Jakub Stepaniuk reports from Poland’s independence centenary.
Poland’s independence day, especially the symbolic 100th anniversary thereof, calls for massive celebrations, enormous endeavour and arduous preparations. The current government of the PiS (Law & Justice) has been promising this for three years, since they came to power. Indeed, the festival was supposed to be an unprecedented, breathtaking and magnificent experience. A dreamlike, triumphant and internationally recognised ceremony. Cheerful crowds, united in spite of political differences, listening to great speeches from major world leaders, paying heed to the glory of Poland. That’s what the government says, but none of this actually happened; what really occurred reveals worrying trends about Polish society.
Celebrating Polish independence has been inciting a wide range of emotions in the past decade. Every year the situation is almost the same: a depressing ceremony, portraying Poland as the victim of history, constantly betrayed and excluded. The fog and drizzle of the Polish autumn only deepen the feeling of despair. You might wonder why the atmosphere is so melancholy on the anniversary of what is supposedly one of our greatest historical achievements. Sadly, government-sanctioned celebrations are not the focus of this article, nor are they the focus of the Polish public interest.
Instead, let us try to analyse the most pressing event: the annual Independence March, organised by the two nationalist movements, ONR (National Radical Camp) and MW (All-Polish Youth). These groups tend to dominate the celebrations – not only because they bring controversy but also because they increase turnout.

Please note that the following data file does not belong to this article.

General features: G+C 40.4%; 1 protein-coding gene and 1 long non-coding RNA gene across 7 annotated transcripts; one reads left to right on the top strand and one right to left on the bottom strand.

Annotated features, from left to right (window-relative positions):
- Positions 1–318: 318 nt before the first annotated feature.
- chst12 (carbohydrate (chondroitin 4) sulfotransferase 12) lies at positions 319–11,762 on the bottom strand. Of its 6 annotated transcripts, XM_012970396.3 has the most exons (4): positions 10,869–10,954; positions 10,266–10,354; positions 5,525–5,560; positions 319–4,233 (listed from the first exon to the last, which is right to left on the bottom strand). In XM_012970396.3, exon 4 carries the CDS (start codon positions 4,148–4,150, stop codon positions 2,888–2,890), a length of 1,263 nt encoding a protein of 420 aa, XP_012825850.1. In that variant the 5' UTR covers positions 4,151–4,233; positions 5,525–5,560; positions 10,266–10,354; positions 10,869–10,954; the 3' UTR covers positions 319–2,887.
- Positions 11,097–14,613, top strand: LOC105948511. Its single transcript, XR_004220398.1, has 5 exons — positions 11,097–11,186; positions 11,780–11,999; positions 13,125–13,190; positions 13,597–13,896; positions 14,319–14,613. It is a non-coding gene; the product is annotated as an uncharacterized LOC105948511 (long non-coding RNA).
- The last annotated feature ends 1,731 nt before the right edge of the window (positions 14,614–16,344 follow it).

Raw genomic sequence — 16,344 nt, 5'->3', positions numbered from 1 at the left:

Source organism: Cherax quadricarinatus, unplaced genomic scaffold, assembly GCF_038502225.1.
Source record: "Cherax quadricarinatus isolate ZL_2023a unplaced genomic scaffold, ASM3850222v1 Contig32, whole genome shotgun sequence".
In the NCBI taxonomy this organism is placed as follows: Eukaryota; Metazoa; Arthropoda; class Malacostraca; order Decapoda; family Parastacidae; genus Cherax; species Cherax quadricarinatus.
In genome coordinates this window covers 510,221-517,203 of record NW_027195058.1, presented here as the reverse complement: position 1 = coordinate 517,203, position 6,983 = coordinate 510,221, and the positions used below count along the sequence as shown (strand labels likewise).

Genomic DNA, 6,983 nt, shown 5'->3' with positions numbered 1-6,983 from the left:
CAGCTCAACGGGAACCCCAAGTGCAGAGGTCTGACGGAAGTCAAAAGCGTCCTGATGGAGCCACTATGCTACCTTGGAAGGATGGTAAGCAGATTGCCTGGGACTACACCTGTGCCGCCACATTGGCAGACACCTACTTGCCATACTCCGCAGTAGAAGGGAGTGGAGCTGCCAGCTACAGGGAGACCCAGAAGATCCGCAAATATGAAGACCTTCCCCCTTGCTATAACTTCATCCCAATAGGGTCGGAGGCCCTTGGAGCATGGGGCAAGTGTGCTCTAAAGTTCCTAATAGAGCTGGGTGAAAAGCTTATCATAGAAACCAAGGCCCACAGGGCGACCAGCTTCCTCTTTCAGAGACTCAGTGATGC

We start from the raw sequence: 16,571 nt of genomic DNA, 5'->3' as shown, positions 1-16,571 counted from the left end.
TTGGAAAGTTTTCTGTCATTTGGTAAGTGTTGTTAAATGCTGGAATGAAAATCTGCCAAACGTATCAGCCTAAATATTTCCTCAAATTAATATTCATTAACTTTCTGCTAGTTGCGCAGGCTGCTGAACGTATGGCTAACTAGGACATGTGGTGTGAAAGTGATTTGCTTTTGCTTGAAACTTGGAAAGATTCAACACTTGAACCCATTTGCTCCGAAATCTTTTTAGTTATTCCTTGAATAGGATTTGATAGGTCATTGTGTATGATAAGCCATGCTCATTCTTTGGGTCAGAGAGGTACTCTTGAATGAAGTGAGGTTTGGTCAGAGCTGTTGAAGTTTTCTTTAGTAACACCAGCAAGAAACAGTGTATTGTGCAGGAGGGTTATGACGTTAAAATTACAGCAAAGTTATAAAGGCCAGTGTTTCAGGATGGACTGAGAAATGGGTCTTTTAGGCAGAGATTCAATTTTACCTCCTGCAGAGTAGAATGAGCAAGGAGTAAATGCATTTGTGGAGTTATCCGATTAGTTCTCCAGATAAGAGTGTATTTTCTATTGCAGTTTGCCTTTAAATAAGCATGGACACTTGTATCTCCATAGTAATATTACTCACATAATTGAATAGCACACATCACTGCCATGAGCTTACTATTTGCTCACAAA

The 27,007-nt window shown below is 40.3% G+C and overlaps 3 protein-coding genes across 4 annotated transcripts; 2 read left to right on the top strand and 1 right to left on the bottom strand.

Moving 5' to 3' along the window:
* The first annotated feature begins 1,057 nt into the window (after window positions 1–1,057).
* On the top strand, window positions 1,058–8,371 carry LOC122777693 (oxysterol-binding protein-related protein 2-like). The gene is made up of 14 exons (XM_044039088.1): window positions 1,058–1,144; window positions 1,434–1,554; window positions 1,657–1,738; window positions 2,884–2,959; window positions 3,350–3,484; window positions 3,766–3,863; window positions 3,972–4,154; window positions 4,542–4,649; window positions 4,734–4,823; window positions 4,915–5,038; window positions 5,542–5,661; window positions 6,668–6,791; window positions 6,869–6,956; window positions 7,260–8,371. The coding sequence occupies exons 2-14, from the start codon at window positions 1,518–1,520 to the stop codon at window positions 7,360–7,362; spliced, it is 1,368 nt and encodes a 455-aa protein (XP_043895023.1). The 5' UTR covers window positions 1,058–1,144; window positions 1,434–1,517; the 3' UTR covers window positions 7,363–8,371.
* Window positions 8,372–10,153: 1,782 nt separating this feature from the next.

This year, these groups have reason to celebrate. The images of fierce confrontations with police, destroying the city with paving stones or attacking anarchist squats, have been resigned to the past. Even the white supremacist chants and banners from last year’s march were absent this year. Despite verging on illegality, according to police this year’s march was still considered acceptable behaviour. Public media outlets in Poland claimed that the Independence March was a huge manifestation of positive patriotism: an enormous assembly of well-meaning Polish families, that only the sanguine “West” and those EU scoundrels would dare to call it a radical neo-fascist rally. Why worry about a march like this? Why even write this article? Just look how joyous the demonstration seems from the pictures.
The days preceding the march were different this year. The liberal mayor of Warsaw, Hanna Gronkiewicz-Waltz, made one of the last decisions she’d make before the end of her term: banning the organisation of the Independence March. Meanwhile, the PiS started mobilising in preparation. They proposed combining forces with the nationalists and announcing a common march, aiming to overcome ideological divisions. But ONR and MW still wanted to be the stars of the show, and suggested the PiS march in a third row with other nationalists. All this, from the ongoing risks of a court battle to a march split by ideology, made it impossible to predict what was going to happen.